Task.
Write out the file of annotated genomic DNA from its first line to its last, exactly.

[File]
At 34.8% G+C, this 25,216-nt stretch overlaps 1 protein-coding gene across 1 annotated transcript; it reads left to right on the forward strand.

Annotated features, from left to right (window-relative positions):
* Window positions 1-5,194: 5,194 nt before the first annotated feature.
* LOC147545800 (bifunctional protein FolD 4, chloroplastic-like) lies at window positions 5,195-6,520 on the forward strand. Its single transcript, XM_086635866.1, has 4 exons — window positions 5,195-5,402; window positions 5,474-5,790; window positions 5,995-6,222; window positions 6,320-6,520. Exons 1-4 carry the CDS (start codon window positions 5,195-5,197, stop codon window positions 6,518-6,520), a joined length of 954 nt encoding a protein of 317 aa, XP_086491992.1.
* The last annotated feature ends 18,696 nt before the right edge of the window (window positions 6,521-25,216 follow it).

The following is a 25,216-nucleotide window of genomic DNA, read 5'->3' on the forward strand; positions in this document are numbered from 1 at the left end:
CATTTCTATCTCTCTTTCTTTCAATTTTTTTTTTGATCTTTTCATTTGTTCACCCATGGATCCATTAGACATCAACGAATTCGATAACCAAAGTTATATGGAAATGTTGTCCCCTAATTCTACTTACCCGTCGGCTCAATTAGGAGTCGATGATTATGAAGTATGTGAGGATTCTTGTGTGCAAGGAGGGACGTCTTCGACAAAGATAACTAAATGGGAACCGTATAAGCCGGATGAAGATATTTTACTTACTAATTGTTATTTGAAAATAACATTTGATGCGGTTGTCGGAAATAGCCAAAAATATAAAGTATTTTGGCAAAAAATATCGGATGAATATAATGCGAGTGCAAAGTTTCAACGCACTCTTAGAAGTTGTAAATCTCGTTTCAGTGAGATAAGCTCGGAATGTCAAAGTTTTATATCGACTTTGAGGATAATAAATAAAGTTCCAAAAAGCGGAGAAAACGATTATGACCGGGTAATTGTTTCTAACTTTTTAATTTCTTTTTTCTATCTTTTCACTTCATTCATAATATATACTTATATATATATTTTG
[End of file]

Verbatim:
At 34.8% G+C, this 25,216-nt stretch overlaps 1 protein-coding gene across 1 annotated transcript; it reads left to right on the forward strand.

Annotated features, from left to right (window-relative positions):
* Window positions 1-5,194: 5,194 nt before the first annotated feature.
* LOC147545800 (bifunctional protein FolD 4, chloroplastic-like) lies at window positions 5,195-6,520 on the forward strand. Its single transcript, XM_086635866.1, has 4 exons — window positions 5,195-5,402; window positions 5,474-5,790; window positions 5,995-6,222; window positions 6,320-6,520. Exons 1-4 carry the CDS (start codon window positions 5,195-5,197, stop codon window positions 6,518-6,520), a joined length of 954 nt encoding a protein of 317 aa, XP_086491992.1.
* The last annotated feature ends 18,696 nt before the right edge of the window (window positions 6,521-25,216 follow it).

The following is a 25,216-nucleotide window of genomic DNA, read 5'->3' on the forward strand; positions in this document are numbered from 1 at the left end:
CATTTCTATCTCTCTTTCTTTCAATTTTTTTTTTGATCTTTTCATTTGTTCACCCATGGATCCATTAGACATCAACGAATTCGATAACCAAAGTTATATGGAAATGTTGTCCCCTAATTCTACTTACCCGTCGGCTCAATTAGGAGTCGATGATTATGAAGTATGTGAGGATTCTTGTGTGCAAGGAGGGACGTCTTCGACAAAGATAACTAAATGGGAACCGTATAAGCCGGATGAAGATATTTTACTTACTAATTGTTATTTGAAAATAACATTTGATGCGGTTGTCGGAAATAGCCAAAAATATAAAGTATTTTGGCAAAAAATATCGGATGAATATAATGCGAGTGCAAAGTTTCAACGCACTCTTAGAAGTTGTAAATCTCGTTTCAGTGAGATAAGCTCGGAATGTCAAAGTTTTATATCGACTTTGAGGATAATAAATAAAGTTCCAAAAAGCGGAGAAAACGATTATGACCGGGTAATTGTTTCTAACTTTTTAATTTCTTTTTTCTATCTTTTCACTTCATTCATAATATATACTTATATATATATTTTG